They are suggesting that any work a landlord carries out to a rental property that is recommended on an Energy Performance Certificate (EPC) should be tax deductible, with landlords able to choose whether to deduct against income tax or capital gains tax. 


This would have the benefit of producing a series of win wins – for tenants, for landlords, for contractors and for Government policies in moving us towards a net zero carbon emissions economy.

It will encourage landlords to behave in a way that many would otherwise not have done.

Research by the RLA has found that 42 per cent of landlords are not planning to make any investment in energy efficiency measures over the next 12-24 months. But most of them (72 per cent) said that a tax scheme to support such work would make a difference to their decision.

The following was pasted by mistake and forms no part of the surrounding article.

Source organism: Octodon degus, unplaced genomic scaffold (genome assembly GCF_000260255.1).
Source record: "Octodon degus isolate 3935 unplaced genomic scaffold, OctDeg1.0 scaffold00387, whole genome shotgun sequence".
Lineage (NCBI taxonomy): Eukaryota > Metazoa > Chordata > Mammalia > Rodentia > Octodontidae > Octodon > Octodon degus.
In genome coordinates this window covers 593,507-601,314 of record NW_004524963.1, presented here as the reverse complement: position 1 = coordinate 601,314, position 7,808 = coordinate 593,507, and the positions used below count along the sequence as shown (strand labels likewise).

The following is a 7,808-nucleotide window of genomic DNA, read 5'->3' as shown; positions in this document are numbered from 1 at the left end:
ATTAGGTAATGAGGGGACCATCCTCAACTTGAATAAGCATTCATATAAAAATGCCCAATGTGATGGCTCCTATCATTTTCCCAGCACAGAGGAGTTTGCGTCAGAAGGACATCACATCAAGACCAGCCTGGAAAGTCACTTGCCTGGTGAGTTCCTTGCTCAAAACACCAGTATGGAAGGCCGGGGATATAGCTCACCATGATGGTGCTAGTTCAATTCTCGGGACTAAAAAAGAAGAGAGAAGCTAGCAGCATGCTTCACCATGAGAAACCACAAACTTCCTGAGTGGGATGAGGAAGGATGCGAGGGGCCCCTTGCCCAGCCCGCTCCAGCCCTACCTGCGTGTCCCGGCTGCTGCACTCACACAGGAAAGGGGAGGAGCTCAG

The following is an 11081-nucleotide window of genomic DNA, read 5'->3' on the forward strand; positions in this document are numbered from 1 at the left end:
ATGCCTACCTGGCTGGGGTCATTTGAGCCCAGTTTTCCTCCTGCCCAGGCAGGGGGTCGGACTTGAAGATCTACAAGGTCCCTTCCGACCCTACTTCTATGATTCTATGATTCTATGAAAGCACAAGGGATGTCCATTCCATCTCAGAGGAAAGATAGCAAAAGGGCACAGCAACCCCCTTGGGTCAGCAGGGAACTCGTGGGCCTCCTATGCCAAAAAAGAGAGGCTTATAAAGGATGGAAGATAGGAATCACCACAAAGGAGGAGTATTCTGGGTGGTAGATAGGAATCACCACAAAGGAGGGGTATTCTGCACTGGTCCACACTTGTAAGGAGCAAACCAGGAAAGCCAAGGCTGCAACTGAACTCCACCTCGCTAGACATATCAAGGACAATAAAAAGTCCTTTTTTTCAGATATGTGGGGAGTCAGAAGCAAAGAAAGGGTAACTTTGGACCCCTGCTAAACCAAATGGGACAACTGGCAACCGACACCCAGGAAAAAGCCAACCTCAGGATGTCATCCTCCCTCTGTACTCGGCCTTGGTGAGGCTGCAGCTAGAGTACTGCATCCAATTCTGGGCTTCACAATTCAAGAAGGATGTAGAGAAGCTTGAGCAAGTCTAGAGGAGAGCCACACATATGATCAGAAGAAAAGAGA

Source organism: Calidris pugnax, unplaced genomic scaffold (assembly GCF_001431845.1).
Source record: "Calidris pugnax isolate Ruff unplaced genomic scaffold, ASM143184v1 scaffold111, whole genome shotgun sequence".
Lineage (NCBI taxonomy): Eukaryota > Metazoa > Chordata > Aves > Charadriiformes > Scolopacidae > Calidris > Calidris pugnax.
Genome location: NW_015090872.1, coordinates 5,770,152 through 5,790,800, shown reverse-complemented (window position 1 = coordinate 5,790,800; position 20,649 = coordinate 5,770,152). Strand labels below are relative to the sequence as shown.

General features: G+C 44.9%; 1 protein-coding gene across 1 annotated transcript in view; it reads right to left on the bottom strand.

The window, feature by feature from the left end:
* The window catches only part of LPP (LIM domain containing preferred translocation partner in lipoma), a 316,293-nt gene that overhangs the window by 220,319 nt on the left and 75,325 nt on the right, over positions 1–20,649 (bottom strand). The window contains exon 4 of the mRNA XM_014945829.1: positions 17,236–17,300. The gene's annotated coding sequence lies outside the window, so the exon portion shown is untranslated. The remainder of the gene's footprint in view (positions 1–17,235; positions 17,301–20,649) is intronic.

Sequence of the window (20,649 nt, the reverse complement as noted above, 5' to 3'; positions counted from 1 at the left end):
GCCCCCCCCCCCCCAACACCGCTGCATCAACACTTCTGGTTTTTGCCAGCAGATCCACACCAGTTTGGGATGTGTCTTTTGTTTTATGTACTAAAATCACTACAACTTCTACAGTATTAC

Positive benefits

Implementing change in this way would make it self-policing as the recommendations are legally required to be listed on the EPC and are made by a qualified energy performance assessor.

They also have a directly measurable cost-benefit as each recommendation must come with an estimate of its cost and the expected annual monetary saving it will create.

This will incentivise improvements over the long term rather than being a ‘one-off’ as a landlord can get a new EPC having improved the property and carry out a further set of improvements to increase efficiency, thus permitting a further tax deduction. It’s very much a virtuous circle, facilitated by taxation.

It also encourages improvement beyond landlords simply reaching the minimum E standard and then stopping. This could have a dramatic impact on the comfort of current and future residents living in the properties.

Incentives that work